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Erika Diane Rappaport
Regents of the University of California, Santa Barbara (Santa Barbara, CA 93106-0001)
Tea Parties: Britishness, Imperial Legacies and Global Consumer Cultures

Tea Parties examines the creation and significance of global markets for Indian tea from its earliest history in the 1820s through the formal end of the British Empire in the 1960s. It does so to consider what role imperialism played in the development of global forms of mass consumption. Even as the Victorian economy divided the world into producing and consuming nations, it also created structures and ideologies that broke down those divisions and imagined much of the world as potential consumers. Though economic historians have long acknowledged the significance of non-western markets, recent scholarship has failed to consider how imperialism shaped the cultural, social and political history of global consumer cultures. A focus on how Indian teas were sold in markets as diverse as North America, Europe, Africa and South Asia, illuminates how imperial and racial ideologies were critical to creating and conceptualizing transnational economic relationships and cultures.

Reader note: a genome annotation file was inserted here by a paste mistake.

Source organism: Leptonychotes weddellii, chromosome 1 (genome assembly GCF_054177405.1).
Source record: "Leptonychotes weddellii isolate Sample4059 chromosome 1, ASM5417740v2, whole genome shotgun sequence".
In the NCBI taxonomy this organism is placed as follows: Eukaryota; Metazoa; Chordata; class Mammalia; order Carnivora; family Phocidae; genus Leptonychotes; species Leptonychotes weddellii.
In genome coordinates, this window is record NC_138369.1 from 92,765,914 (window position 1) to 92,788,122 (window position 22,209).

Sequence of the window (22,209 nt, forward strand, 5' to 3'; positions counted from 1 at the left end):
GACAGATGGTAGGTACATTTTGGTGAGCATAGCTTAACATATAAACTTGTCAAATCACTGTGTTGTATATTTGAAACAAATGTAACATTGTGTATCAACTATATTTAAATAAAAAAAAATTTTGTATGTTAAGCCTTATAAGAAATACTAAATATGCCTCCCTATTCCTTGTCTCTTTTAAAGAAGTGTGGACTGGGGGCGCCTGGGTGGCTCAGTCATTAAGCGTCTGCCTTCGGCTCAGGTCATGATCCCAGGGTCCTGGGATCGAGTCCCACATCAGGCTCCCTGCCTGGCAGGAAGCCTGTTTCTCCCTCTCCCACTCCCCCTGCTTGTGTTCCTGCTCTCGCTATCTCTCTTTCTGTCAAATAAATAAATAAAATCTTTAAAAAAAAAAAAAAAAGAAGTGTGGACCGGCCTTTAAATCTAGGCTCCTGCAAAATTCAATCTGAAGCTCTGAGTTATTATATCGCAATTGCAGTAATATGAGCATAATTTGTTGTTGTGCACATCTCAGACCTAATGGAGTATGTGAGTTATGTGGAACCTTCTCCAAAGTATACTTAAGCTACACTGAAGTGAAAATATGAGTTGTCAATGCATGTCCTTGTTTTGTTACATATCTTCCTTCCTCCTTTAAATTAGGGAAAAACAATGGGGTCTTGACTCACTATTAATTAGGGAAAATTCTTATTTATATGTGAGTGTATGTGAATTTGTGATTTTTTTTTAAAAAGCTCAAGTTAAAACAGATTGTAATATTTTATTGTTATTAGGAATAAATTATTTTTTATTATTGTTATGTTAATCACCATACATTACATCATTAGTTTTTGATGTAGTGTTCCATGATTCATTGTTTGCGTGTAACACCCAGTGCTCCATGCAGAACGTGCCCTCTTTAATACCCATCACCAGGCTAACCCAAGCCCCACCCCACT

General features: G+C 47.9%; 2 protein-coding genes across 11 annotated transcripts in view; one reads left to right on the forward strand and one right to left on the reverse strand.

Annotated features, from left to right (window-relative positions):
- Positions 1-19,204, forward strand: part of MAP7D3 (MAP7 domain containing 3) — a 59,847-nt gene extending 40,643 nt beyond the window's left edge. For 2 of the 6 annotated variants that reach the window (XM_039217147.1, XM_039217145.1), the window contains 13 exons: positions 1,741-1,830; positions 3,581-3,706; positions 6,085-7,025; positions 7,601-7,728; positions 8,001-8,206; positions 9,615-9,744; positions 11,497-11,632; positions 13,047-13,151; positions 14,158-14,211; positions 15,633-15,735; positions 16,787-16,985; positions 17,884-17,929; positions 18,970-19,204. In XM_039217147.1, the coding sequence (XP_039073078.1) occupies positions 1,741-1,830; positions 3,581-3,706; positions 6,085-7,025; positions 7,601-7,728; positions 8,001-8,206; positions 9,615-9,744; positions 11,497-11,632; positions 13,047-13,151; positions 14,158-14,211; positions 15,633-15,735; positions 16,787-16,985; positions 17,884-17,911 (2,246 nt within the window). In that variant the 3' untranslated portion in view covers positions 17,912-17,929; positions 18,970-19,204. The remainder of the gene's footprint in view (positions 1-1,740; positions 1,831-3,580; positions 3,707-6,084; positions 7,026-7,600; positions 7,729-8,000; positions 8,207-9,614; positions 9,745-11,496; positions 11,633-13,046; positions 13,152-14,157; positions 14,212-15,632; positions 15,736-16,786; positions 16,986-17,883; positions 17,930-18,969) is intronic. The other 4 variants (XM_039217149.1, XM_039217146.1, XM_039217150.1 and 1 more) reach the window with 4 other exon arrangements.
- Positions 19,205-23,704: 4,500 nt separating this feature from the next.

[Grant products][Prizes]

Project fields:
British History

Fellowships for University Teachers

Research Programs

$50,400 (approved)
$50,400 (awarded)

Grant period:
7/1/2010 – 6/30/2011